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Cooling

The new roof system includes controls for radiation, convection and insulation, and a pass...

Heating and cooling a house are two of the biggest ongoing costs for homeowners and are responsible for the bulk of the average household’s energy consumption. A new kind of roof-and-attic system field tested at the DoE’s Oak Ridge National Laboratory (ORNL) improves the efficiency of both winter heating and summer cooling. Importantly, the new system can be retrofitted to most existing roofs.  Read More

The phase-change drywall absorbs heat during the day, and releases it at night

Scientists from Spain’s Universidad Politécnica de Madrid have created a new type of drywall, that they claim can reduce a building’s energy consumption by up to 40 percent. Its secret? Lots of tiny beads of paraffin.  Read More

Kuchofuku's Air-Conditioned Cooling pants feature two battery powered fans to keep your le...

If you’re looking to complement your air-conditioned shirt with a pair of pants to help keep your bottom half cool in the summer heat then Japanese company Kuchofuku has you covered. The Kuchofuku Air-Conditioned Cooling pants feature two battery-powered fans to direct a refreshing flow of air onto your legs and nether regions.  Read More

A sample of Fraunhofer's CryoSolplus phase-change battery coolant

One of the big enemies of electric vehicle batteries is heat. Batteries already warm up under normal use, but when hot summer temperatures or high workloads are thrown in, overheating becomes a real possibility. According to the Fraunhofer Institute for Environmental, Safety and Energy Technology, running a battery at ten degrees over its maximum “comfort level” of about 35ºC (95ºF) can deplete its service life by half. That’s why researchers there have developed a battery coolant known as CryoSolplus, which is said to offer three times the cooling capacity of plain water.  Read More

The prototype cooling vest and zeolite chamber

Lowering the body’s core temperature has been shown to decrease the likelihood of neurological damage in the event of oxygen deprivation. In a process known as “therapeutic hypothermia,” hospital medical staff will routinely administer chilled water blankets or insert cold drip catheters, in order to protect patients who have just experienced a cardiac arrest or stroke. What can be done, however, when someone has a heart attack far from a hospital? Well, in the near future, bystanders may be able to suit them up with a cooling vest – possibly saving them from permanent brain injury.  Read More

Computer rendition of SuperMUC rendered by SuperMUC (Image: Leibniz-Rechenzentrum der Baye...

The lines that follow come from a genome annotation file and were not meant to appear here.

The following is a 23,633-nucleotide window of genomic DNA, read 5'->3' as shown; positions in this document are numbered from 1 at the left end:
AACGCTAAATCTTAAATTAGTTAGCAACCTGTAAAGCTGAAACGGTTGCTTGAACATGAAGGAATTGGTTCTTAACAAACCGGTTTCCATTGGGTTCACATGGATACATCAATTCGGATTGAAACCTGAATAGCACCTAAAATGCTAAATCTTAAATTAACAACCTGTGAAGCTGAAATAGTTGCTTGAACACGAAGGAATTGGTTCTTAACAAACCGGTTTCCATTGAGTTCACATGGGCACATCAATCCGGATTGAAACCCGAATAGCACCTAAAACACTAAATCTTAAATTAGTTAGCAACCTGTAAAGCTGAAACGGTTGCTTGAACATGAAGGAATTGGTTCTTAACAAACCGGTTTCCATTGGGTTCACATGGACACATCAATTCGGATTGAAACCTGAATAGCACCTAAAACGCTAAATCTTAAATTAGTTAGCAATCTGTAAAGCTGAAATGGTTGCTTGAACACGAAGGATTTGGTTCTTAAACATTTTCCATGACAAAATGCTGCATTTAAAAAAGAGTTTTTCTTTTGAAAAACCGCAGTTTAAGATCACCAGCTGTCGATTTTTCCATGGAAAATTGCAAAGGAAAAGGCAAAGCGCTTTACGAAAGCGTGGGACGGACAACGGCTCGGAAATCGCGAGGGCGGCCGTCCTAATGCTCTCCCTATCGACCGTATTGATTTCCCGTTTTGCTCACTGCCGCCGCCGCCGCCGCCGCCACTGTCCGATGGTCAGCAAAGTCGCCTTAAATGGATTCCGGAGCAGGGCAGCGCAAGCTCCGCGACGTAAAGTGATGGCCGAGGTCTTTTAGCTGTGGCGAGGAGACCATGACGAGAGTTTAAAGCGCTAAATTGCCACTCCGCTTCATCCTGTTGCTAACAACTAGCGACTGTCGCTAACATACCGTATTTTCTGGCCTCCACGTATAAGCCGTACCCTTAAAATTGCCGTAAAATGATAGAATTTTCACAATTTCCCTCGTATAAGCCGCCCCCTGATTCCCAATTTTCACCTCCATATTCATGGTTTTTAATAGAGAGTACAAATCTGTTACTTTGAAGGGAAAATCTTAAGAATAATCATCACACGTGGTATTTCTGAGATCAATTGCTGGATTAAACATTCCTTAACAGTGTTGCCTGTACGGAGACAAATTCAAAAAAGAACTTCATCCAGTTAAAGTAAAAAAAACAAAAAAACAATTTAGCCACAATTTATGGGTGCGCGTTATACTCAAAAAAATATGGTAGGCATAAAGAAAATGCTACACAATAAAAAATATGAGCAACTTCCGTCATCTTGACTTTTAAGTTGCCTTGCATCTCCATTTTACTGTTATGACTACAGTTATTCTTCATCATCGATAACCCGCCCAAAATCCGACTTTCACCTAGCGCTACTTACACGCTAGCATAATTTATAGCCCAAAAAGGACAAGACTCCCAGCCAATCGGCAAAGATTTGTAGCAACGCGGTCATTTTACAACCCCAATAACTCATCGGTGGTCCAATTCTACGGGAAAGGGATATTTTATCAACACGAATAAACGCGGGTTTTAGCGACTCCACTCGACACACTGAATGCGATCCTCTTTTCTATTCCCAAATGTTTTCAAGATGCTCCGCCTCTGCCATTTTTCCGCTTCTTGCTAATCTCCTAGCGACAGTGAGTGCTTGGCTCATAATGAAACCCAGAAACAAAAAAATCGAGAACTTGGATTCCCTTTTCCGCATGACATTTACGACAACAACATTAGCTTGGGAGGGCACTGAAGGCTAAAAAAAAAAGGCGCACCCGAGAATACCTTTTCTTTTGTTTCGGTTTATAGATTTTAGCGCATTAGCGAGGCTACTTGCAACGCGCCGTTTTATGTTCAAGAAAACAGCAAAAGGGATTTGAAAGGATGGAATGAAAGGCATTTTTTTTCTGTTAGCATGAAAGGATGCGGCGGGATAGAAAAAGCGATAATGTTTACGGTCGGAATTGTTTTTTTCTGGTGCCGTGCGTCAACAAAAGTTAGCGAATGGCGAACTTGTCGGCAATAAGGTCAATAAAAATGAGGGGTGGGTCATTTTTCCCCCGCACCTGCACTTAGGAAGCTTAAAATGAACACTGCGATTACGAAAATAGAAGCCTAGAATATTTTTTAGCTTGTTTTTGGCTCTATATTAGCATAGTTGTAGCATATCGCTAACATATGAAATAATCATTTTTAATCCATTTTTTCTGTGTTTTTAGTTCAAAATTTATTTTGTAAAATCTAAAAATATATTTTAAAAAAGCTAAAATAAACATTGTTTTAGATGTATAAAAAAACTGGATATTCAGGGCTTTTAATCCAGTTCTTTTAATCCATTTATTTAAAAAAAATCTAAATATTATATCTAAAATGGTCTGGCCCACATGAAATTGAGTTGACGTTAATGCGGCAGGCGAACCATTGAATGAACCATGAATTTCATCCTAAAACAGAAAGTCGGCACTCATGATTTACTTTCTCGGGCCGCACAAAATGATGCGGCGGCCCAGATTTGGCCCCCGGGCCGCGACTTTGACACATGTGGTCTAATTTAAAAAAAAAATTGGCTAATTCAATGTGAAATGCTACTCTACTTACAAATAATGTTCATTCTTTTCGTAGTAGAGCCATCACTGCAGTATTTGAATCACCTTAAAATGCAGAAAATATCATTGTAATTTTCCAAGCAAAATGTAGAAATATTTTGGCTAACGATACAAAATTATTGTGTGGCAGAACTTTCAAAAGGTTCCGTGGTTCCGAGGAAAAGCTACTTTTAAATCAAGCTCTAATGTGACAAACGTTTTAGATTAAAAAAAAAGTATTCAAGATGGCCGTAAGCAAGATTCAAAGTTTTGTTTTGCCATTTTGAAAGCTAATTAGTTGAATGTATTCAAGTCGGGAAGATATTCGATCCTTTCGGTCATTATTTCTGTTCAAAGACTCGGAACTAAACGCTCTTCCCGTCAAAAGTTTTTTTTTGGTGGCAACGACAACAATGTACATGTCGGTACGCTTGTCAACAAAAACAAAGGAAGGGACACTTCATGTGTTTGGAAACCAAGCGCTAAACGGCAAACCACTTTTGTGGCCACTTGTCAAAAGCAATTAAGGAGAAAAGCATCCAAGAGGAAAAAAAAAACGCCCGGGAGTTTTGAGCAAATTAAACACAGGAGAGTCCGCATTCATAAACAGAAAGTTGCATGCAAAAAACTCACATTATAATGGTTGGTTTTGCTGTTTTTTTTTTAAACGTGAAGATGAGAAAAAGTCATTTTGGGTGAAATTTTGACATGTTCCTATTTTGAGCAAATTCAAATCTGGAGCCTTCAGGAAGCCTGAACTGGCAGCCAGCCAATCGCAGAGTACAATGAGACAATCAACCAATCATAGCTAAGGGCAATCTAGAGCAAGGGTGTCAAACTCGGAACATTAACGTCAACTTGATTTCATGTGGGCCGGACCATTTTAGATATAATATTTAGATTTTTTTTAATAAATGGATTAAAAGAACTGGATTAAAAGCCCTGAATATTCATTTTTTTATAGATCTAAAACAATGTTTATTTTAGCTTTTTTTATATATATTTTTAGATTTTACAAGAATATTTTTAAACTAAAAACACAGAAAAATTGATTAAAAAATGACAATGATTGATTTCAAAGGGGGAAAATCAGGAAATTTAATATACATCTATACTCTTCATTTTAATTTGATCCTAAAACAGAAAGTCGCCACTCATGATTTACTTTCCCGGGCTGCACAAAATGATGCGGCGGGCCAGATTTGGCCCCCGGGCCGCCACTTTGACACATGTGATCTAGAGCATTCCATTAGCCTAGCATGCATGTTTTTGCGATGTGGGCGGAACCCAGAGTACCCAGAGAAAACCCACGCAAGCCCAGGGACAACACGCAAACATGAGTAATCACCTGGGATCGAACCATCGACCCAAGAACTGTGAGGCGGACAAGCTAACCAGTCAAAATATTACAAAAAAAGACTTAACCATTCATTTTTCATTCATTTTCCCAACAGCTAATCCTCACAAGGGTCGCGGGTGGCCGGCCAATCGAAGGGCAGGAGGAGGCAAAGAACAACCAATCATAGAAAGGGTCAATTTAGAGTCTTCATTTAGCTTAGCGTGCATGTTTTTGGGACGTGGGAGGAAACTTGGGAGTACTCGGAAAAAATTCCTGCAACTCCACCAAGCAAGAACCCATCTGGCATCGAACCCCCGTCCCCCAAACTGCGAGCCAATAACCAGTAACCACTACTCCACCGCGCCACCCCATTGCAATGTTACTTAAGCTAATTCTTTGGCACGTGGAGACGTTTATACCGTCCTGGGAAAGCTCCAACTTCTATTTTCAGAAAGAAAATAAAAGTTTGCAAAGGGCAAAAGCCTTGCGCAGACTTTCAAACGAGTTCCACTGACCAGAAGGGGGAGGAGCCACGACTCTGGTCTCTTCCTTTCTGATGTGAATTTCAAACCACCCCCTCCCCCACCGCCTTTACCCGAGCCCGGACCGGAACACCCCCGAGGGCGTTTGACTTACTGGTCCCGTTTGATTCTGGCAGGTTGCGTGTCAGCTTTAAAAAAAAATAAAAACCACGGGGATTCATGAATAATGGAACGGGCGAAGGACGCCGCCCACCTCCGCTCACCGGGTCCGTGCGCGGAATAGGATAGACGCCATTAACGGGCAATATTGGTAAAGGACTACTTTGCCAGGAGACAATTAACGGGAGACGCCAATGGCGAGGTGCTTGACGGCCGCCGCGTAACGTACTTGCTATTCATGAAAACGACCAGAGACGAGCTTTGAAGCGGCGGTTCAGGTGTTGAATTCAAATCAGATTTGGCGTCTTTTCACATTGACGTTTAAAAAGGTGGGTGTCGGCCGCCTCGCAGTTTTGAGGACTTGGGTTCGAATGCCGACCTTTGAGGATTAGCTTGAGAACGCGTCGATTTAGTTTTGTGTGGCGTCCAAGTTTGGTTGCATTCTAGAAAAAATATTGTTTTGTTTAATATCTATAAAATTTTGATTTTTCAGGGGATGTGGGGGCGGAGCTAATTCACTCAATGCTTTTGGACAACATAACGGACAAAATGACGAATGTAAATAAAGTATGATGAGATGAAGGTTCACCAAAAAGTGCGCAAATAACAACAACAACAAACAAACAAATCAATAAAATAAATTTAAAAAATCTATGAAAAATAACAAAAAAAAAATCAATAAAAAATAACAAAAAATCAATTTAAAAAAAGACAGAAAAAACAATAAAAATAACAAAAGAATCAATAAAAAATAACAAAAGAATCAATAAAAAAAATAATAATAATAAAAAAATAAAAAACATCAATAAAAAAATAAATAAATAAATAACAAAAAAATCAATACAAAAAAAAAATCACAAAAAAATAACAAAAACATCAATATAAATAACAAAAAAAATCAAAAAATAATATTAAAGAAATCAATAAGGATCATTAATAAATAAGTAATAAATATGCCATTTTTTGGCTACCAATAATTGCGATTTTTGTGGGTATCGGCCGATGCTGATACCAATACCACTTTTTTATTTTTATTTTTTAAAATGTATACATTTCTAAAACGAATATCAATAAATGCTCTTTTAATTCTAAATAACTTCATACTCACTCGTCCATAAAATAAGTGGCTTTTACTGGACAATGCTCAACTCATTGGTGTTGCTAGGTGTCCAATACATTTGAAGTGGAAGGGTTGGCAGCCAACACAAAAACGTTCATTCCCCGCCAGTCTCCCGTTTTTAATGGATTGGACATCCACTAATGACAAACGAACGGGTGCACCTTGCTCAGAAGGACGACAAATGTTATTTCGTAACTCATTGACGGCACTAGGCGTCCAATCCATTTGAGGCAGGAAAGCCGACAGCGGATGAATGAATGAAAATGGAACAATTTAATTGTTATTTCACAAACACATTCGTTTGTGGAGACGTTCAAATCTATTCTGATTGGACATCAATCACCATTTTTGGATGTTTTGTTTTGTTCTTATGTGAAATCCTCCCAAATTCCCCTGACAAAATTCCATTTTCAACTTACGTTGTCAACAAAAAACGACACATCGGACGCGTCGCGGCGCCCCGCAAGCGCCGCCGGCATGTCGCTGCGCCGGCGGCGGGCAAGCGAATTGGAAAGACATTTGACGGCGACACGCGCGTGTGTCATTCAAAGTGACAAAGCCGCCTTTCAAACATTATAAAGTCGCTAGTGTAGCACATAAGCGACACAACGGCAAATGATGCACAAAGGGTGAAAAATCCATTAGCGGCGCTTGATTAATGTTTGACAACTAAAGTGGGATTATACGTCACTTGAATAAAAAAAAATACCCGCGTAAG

An innovative cooling design for SuperMUC, Europe's most powerful supercomputer, will use warm water instead of air to keep tens of thousands of microprocessors at the optimal operating speed and increase peak performance. The system, which is said to cool components 4,000 times more efficiently, will also warm the Leibniz Supercomputing Centre Campus that hosts it during the winter months, generating expected savings of up to US$1.25 million per year.  Read More

The Bed Fan blows cooling air beneath the sheets of its user's bed

A lot of people will run their air conditioner or a room fan if they don’t want to get too hot in bed, but also don’t wish to sleep with no covers at all. If the overheating problem is due to body heat trapped under the covers, however, why not just run a fan in the bed? That’s the idea behind the Bed Fan.  Read More

The HeatSeeker is a cooling mister that replaces the existing hose port cap on a fire truc...

Firefighters face many dangers, including burns, smoke inhalation and structure collapses. Because they're required to wear all that heavy gear while performing strenuous activities, however, they also risk heat stroke. That’s why firefighter Michael Robinson invented the HeatSeeker – a device that attaches to a fire truck’s existing hose port, creating a cooling mist.  Read More

The Powerdrain footwear line will feature Omni-Freeze Zero

Columbia has introduced what it claims to be a new revolution in sports clothing. A special fabric called Omni-Freeze Zero uses your sweat as a cooling agent. When mixed with the fabric, your sweat actually makes it cooler to the touch.  Read More

Empa's air-conditioned bulletproof vest

When most of us realize that we’re overdressed for the weather, we can simply take off that extra jacket or whatnot that’s causing us to overheat. Police officers, however, don’t have the option of taking off their bulletproof vests ... and those vests aren’t exactly known for being lightweight and breathable. Fortunately, a team from Swiss research institution Empa has developed just the thing for those hot cops – an air-conditioned ballistic vest.  Read More

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